Wednesday, February 29, 2012

6 Useful (Well, Maybe Not) Facts About Cannondale

1. It's in Wilton. (Thanks for parking those cars there, whoever you are, you made this picture so much more Fairfield County.)

2. It consists of more than Cannon Crossing, the shopping center made up of cute historic buildings like the schoolhouse above, and the Cannondale station, which is on Metro North's Danbury Branch. People (not very many of them) still live in Cannondale; it's an honest to goodness Census-Designated Place.

3. The 19th century buildings in Cannon Crossing were restored by vaudeville, Broadway, and Hollywood actress June Havoc.

In her 60s Ms. Havoc ventured outside show business by creating Cannon Crossing, a Connecticut real estate venture that included antiques, crafts and gift shops and a restaurant in 19th-century buildings that she had restored. She sold her jewelry and other possessions to buy the eight-acre property, in Wilton, and declared it her greatest passion until she sold it in 1989.
Somebody seriously needs to make a movie about this woman. I barely knew any of this stuff, and I certainly would never have connected her with Wilton!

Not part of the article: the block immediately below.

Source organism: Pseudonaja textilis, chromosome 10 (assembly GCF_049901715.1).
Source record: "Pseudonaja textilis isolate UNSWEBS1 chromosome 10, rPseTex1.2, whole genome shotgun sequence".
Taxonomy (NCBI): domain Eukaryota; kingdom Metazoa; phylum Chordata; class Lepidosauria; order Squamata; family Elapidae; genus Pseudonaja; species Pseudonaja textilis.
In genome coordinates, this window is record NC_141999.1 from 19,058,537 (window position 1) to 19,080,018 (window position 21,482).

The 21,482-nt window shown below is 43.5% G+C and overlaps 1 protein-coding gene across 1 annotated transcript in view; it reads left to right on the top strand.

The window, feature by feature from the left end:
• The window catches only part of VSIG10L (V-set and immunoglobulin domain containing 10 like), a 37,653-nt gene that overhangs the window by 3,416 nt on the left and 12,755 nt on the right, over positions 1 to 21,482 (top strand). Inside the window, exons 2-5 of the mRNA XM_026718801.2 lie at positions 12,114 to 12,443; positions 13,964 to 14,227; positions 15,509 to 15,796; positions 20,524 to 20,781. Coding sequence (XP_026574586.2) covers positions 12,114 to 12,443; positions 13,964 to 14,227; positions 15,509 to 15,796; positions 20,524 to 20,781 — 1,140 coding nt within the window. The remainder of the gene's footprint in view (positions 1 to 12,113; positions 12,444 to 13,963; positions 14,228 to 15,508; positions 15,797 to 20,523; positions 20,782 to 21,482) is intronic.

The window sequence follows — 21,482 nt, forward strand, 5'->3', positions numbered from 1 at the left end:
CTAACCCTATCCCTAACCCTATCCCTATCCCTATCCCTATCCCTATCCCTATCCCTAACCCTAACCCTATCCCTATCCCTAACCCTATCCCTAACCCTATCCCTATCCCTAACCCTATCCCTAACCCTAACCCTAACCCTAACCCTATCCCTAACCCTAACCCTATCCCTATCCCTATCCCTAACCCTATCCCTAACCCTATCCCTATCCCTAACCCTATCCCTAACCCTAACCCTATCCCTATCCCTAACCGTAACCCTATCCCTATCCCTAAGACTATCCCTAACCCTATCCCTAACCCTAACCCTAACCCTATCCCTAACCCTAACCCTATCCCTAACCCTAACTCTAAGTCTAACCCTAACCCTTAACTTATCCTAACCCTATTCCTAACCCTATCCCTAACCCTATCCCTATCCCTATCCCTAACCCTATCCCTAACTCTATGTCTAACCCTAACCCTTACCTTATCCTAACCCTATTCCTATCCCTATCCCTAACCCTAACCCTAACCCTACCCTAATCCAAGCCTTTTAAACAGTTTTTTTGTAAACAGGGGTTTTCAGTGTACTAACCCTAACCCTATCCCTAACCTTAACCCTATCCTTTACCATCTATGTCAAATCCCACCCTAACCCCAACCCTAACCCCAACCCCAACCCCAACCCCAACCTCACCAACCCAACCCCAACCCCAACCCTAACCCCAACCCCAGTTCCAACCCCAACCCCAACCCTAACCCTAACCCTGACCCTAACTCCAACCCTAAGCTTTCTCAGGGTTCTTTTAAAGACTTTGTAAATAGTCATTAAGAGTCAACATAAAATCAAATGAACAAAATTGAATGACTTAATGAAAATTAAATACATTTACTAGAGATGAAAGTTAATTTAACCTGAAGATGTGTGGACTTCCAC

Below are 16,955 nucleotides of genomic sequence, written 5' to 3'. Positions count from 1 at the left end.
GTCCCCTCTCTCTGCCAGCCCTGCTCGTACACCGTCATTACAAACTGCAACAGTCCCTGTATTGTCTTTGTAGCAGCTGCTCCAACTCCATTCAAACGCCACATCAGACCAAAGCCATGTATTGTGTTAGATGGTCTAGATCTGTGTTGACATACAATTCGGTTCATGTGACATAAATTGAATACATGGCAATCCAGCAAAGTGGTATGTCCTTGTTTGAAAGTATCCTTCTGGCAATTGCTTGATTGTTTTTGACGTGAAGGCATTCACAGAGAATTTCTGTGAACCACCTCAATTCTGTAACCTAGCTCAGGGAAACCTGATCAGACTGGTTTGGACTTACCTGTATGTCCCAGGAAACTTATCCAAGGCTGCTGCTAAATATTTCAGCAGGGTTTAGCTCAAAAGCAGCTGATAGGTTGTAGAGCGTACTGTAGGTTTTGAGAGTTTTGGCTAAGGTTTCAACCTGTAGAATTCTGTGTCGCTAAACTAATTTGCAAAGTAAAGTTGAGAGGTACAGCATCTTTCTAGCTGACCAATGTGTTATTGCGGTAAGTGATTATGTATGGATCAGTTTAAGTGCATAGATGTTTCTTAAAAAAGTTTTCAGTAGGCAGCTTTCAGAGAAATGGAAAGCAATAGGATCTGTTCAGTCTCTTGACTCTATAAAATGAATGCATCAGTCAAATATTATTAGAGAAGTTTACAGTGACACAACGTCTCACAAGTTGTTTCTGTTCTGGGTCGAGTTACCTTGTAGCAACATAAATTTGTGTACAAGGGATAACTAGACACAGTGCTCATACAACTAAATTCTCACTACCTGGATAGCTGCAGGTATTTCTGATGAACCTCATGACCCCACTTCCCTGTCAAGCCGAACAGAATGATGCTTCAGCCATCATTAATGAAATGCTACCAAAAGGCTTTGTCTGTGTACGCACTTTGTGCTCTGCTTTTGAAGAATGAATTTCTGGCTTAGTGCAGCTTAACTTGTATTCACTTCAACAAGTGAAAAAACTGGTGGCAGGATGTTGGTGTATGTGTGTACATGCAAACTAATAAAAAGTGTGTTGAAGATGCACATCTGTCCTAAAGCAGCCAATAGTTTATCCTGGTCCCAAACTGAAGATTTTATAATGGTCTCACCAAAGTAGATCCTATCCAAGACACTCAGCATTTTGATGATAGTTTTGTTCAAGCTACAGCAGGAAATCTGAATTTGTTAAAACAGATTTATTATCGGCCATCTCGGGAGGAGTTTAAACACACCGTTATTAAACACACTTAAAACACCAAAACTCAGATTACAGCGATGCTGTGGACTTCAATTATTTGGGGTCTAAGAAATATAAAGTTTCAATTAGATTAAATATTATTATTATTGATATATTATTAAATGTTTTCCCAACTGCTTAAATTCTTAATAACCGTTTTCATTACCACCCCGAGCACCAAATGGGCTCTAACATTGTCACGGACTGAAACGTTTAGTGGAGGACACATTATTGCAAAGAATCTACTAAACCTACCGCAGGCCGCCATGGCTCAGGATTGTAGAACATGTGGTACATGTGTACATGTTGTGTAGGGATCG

4. The Cannon name comes from the Cannon family, who lived here and opened a store in the late 18th century. The railroad station arrived in 1852 and a Post Office about twenty years later. The area was then called Cannon Station, or Cannon's Station, which was changed to Cannon, or Cannon's, then back to Cannon Station again. At this point people grew concerned that confusion might arise between Cannon and nearby Canaan, so in 1915 the Post Office officially began using the name Cannondale. There is no longer a Post Office in Cannondale, but the name finally stuck. (The part about Canaan comes from Wikipedia, though, so do with that what you will.)

5. These gas pumps are not merely neat-looking, they're significant. They "convey" the "long-time commercial role of Cannondale."

Convenient freight access allowed the Cannondale store to increase the volume and diversity of its offerings, and the increased foot and wagon traffic around the adjacent depot represented a substantial increase in the store's share of the local market.

The turbine is significant too!
Freight access also stimulated a host of processing enterprises, of which scant physical signs remains except for the gristmill, dam, and the now-removed turbine which powered the mill.

6. The area was originally called Pimpewaug, but the Wilton Historical Society says that was "fortunately changed" by white settlers in 1726. At that time white settlers had already been in the area for twenty years, though, so presumably they'd been calling it Pimpewaug and snickering into the cuffs of their poufy sleeves.

(They also would have been completely flummoxed by the business in this picture, which provides "Veterinary Acupuncture and Chinese Herbals.")

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